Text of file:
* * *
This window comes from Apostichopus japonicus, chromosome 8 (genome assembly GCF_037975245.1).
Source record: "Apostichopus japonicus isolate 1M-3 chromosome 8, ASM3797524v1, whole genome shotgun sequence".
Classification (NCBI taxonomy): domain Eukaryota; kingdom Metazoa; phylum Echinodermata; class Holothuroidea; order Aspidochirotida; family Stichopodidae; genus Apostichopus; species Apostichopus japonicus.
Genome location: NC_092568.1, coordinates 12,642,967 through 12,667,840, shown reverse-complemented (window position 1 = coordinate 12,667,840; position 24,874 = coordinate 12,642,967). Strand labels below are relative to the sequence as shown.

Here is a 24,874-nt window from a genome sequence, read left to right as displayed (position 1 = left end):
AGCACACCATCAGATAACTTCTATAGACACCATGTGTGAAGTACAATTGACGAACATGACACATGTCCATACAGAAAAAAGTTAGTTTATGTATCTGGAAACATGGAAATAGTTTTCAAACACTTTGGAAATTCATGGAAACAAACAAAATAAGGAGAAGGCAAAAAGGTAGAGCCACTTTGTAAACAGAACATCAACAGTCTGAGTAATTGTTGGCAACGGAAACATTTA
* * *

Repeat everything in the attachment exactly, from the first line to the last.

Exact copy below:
This window comes from Apostichopus japonicus, chromosome 8 (genome assembly GCF_037975245.1).
Source record: "Apostichopus japonicus isolate 1M-3 chromosome 8, ASM3797524v1, whole genome shotgun sequence".
Classification (NCBI taxonomy): domain Eukaryota; kingdom Metazoa; phylum Echinodermata; class Holothuroidea; order Aspidochirotida; family Stichopodidae; genus Apostichopus; species Apostichopus japonicus.
Genome location: NC_092568.1, coordinates 12,642,967 through 12,667,840, shown reverse-complemented (window position 1 = coordinate 12,667,840; position 24,874 = coordinate 12,642,967). Strand labels below are relative to the sequence as shown.

Here is a 24,874-nt window from a genome sequence, read left to right as displayed (position 1 = left end):
AGCACACCATCAGATAACTTCTATAGACACCATGTGTGAAGTACAATTGACGAACATGACACATGTCCATACAGAAAAAAGTTAGTTTATGTATCTGGAAACATGGAAATAGTTTTCAAACACTTTGGAAATTCATGGAAACAAACAAAATAAGGAGAAGGCAAAAAGGTAGAGCCACTTTGTAAACAGAACATCAACAGTCTGAGTAATTGTTGGCAACGGAAACATTTA